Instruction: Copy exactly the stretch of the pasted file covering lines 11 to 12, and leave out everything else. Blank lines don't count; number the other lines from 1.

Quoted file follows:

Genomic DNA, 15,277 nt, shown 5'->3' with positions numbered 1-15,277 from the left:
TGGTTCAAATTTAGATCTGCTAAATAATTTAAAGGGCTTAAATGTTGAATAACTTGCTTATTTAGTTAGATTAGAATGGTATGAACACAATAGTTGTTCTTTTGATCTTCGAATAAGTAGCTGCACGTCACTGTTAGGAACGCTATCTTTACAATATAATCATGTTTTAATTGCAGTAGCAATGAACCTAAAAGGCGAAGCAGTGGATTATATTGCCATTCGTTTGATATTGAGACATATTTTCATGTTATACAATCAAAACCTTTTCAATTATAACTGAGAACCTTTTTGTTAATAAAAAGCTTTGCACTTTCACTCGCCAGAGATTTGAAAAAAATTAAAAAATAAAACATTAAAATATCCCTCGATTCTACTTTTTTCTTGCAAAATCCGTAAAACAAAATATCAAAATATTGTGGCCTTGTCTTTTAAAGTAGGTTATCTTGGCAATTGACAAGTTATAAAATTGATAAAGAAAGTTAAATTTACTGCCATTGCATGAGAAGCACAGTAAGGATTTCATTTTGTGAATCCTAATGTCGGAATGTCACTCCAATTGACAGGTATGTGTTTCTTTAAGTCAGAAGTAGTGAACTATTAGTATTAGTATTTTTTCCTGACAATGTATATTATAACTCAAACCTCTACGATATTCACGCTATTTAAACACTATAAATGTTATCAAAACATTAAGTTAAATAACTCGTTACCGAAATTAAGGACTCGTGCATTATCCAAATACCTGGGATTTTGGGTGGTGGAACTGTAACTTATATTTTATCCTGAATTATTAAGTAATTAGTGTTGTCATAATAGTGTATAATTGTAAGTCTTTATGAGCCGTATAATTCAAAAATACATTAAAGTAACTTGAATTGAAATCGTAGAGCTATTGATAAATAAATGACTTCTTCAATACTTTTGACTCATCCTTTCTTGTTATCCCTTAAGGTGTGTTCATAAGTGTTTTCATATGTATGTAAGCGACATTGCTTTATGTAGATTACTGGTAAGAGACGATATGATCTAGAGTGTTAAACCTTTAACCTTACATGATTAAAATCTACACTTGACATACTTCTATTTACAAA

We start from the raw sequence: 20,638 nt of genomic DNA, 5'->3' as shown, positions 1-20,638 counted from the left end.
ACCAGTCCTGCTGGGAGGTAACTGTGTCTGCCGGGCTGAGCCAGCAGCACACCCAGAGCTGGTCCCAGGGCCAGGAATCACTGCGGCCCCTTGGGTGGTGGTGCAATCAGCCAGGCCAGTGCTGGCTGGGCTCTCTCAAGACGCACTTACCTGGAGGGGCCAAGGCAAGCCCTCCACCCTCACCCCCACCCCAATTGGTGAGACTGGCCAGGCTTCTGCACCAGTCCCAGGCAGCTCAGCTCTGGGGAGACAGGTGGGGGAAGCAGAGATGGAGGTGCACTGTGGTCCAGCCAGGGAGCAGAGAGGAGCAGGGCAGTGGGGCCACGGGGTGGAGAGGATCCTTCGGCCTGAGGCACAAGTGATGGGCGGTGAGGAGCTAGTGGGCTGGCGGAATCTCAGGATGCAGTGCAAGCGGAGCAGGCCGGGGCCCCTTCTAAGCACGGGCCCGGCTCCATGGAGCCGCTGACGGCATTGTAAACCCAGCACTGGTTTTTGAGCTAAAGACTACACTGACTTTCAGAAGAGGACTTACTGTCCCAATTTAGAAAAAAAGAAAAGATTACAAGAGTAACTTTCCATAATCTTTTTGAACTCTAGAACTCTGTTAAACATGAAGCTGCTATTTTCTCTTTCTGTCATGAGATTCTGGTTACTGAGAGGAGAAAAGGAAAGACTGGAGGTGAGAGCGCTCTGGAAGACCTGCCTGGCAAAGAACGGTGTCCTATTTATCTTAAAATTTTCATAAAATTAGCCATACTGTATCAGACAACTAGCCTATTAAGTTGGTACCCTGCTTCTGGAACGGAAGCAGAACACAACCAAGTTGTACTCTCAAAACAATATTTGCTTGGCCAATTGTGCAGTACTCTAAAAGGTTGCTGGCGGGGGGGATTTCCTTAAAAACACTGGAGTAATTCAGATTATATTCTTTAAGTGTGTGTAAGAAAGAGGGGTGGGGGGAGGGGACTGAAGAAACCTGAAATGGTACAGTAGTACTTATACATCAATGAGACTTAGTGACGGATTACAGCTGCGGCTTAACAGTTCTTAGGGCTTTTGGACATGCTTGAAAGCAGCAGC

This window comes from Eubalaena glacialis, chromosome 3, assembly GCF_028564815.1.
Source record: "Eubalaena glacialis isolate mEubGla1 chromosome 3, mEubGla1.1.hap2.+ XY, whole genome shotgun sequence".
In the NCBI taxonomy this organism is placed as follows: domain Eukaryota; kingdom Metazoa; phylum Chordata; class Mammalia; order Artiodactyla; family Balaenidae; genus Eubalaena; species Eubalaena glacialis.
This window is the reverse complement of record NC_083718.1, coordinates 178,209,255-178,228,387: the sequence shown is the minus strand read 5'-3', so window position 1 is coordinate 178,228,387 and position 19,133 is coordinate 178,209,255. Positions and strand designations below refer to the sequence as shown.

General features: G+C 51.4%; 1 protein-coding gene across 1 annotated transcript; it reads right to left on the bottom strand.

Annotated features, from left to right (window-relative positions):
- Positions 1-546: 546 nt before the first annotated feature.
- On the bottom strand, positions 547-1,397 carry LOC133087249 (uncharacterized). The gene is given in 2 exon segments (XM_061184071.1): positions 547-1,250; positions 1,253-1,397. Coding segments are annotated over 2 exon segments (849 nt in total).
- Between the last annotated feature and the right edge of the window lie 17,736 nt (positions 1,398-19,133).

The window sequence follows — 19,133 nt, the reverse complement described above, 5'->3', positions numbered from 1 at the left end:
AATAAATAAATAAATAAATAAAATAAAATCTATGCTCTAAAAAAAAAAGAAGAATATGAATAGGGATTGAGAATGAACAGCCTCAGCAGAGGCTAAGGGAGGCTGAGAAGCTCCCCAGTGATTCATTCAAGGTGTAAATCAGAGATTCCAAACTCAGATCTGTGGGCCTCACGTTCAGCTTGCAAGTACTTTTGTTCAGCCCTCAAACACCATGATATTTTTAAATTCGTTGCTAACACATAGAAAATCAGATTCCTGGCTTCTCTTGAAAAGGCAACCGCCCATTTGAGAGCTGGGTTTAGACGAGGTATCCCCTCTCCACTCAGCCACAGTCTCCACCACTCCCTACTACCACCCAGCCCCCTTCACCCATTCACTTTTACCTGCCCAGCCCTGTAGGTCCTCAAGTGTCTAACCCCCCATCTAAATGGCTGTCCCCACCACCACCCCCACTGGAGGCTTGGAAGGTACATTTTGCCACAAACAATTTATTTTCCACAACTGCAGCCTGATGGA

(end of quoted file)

- Positions 1-546: 546 nt before the first annotated feature.
- On the bottom strand, positions 547-1,397 carry LOC133087249 (uncharacterized). The gene is given in 2 exon segments (XM_061184071.1): positions 547-1,250; positions 1,253-1,397. Coding segments are annotated over 2 exon segments (849 nt in total).